The Margaret River region sits on an ancient granite peninsula between Cape Naturaliste and Cape Leeuwin along a coastal ridge enjoying fine soil and a maritime climate that produces fine Cabernet Sauvignon, powerful Shiraz and intense Chardonnay among its different varietals.

Labels such as Cape Mentelle, Vasse Felix, Cullen, Fermoy Estate, Xanadu, Howard Park and Madfish are just a handful of examples of the wine labels of the area. Madfish is part of Howard Park a family owned company with a cellar door in Margaret River and also at Denmark in the Great Southern wine region around the coastline near Albany.

Great Southern is a lesser known but much larger region, 100 kilometres by 150 kilometres and with five sub-regions, Denmark, Albany, Mount Barker, Frankland River and Porongurups each with its own variation in climate, making this a fascinating wine region to tour.

Howard Park has grown into Western Australia’s largest family-owned wine company under the guiding hands of Jeff and Amy Burch their multi-award winning Howard Park Riesling and Cabernet Sauvignon testament to the diverse growing conditions of the area.

“This is just such a special part of the world,” says Amy Burch. “ We spend time in France with our business and I love it but oh, the traffic in those narrow streets, even in the villages. I come here and drive to Margaret River and we have the whole gourmet experience but without the traffic lights, and that is very precious indeed.”

All the way to Albany
South east of Margaret River, Pemberton continues the foodie theme with specialities such as black truffles grown at Manjimup. Visit the Wine & Truffle Co and join a ‘truffle hunt’ to locate the wonderful black truffles beginning in April each year.

Alongside vineyards and pastures, Pemberton is surrounded by spectacular karri forests of the Gloucester National Park. The Gloucester Tree is WA’s most famous karri at 61 metres tall and you can visit cafes and vineyards and bushwalk along the Bibbulmun Track through the forest. If you don’t want to walk you can also see the forest by tram or steam train.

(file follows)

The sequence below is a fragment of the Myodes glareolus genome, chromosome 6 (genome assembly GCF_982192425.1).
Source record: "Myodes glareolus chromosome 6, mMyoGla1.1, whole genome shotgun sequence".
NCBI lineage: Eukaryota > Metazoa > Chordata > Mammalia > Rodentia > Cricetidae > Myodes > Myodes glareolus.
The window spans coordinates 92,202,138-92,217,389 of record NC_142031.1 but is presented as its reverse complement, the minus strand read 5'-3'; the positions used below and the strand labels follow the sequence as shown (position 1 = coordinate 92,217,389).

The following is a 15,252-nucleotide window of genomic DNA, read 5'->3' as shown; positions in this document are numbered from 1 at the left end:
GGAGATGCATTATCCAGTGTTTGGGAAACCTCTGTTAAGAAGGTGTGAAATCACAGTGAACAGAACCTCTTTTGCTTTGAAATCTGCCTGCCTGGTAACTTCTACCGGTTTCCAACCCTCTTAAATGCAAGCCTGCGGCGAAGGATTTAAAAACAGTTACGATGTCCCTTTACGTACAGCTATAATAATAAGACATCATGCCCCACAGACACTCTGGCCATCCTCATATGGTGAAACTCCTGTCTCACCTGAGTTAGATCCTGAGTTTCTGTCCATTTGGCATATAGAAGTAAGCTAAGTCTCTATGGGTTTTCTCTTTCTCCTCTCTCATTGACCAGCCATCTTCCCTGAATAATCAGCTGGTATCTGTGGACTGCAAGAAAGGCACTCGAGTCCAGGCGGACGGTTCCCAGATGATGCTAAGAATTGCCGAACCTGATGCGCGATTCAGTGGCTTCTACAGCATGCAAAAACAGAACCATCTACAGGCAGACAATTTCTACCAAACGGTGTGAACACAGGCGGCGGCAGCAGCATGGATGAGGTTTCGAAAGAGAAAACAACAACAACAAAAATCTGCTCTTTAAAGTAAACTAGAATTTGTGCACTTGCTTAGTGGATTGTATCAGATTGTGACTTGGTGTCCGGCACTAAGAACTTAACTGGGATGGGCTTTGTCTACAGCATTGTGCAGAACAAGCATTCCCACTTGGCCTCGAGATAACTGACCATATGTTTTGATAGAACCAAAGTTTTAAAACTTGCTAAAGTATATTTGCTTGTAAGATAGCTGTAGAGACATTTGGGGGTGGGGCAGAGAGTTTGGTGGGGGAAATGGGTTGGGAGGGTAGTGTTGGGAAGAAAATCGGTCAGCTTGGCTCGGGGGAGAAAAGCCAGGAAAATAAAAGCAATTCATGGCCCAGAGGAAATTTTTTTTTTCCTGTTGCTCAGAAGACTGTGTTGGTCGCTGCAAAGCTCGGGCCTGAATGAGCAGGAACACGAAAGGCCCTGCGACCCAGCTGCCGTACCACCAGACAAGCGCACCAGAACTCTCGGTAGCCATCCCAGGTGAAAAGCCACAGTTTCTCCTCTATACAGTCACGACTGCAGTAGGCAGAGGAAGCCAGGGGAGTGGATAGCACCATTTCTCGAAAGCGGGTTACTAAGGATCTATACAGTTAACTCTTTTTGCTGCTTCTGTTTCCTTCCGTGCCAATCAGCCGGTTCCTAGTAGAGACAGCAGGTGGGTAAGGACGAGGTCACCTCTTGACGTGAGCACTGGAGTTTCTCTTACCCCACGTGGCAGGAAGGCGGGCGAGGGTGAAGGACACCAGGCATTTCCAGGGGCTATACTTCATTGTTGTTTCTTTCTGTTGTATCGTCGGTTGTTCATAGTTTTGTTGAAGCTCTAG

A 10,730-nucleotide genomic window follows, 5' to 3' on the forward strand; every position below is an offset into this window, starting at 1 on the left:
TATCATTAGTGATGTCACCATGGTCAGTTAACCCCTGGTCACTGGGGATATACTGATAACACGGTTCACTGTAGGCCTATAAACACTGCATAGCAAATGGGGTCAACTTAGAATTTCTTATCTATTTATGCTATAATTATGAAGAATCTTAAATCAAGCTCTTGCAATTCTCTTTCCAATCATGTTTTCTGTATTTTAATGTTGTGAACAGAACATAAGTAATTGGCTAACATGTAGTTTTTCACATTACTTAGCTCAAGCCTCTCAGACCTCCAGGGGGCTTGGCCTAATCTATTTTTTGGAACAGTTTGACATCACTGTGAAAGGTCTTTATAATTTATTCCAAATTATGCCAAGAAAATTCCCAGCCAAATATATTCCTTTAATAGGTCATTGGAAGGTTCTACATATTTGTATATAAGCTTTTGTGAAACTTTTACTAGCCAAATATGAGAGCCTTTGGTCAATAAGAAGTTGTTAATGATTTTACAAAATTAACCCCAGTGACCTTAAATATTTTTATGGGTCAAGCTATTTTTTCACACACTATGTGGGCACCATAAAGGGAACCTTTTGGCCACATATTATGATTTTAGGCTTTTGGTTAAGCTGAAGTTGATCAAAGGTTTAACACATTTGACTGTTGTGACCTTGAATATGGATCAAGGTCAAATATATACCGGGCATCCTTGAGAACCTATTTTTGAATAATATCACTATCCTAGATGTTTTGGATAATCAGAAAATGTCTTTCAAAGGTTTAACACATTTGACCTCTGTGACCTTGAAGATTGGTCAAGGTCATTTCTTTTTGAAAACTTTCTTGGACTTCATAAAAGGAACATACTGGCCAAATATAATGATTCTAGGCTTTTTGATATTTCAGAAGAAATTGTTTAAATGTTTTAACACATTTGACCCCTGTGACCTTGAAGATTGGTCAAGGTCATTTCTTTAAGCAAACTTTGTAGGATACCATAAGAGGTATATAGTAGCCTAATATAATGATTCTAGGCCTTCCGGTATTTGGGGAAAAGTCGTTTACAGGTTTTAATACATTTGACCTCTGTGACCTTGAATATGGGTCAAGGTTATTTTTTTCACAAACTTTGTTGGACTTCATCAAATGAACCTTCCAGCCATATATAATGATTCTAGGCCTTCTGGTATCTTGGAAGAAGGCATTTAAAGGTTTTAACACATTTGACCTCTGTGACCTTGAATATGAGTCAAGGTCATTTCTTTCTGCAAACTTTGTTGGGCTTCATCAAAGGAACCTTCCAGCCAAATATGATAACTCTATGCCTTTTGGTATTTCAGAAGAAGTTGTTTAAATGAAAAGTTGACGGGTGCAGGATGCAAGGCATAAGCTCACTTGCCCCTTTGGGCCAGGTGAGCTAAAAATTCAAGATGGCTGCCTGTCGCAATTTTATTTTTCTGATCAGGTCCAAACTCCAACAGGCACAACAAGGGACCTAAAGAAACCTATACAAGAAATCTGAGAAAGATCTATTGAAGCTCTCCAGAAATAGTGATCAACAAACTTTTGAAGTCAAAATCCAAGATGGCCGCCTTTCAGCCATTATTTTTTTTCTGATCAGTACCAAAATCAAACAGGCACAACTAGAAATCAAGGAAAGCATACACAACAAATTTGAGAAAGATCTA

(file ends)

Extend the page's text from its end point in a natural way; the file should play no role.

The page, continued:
You’ll also see karris between Manjimup and Denmark and in spring the forest floors are covered with wildflowers. The Tuart Forest National Park along the Swan Coastal Plain between Busselton and Jurien Bay protects one of the most precious and rare ecosystems on earth with tall grey-barked tuart trees and endangered wildlife such as Carnaby’s black cockatoo.

Further south, Denmark on the Denmark River has turquoise Ocean, spectacular beaches, whale watching, cellar doors and enticing berry farms and toffee and cheese factories. The area is also known for wildflowers and walks – the Tree Top Walk in the Valley of the Giants is a walk through the canopy of a forest of gigantic tingle trees nearly 40 metres up in the air in the Walpole-Nornalup National Park. The buttressed red tingles can reach 75 metres in height and 26 metres at the base, the largest of any eucalypt.

Stay, ride, take a walk
Margaret River’s Cape Lodge is WA’s best known boutique hotel and check out the Injidup Spa Retreat, Smiths Beach Resort south of Yallingup and Pembertons’ Stone Barn to name just a few of the places to stay.

Also note that bike riders can cycle the Cape to Cape track and the Munda Biddi Trail and, from March 2011, Auswalk is launching a self-guided nine-day, inn-to-inn Cape to Cape walk.

Written by Alison Plummer on behalf of Tourism Australia.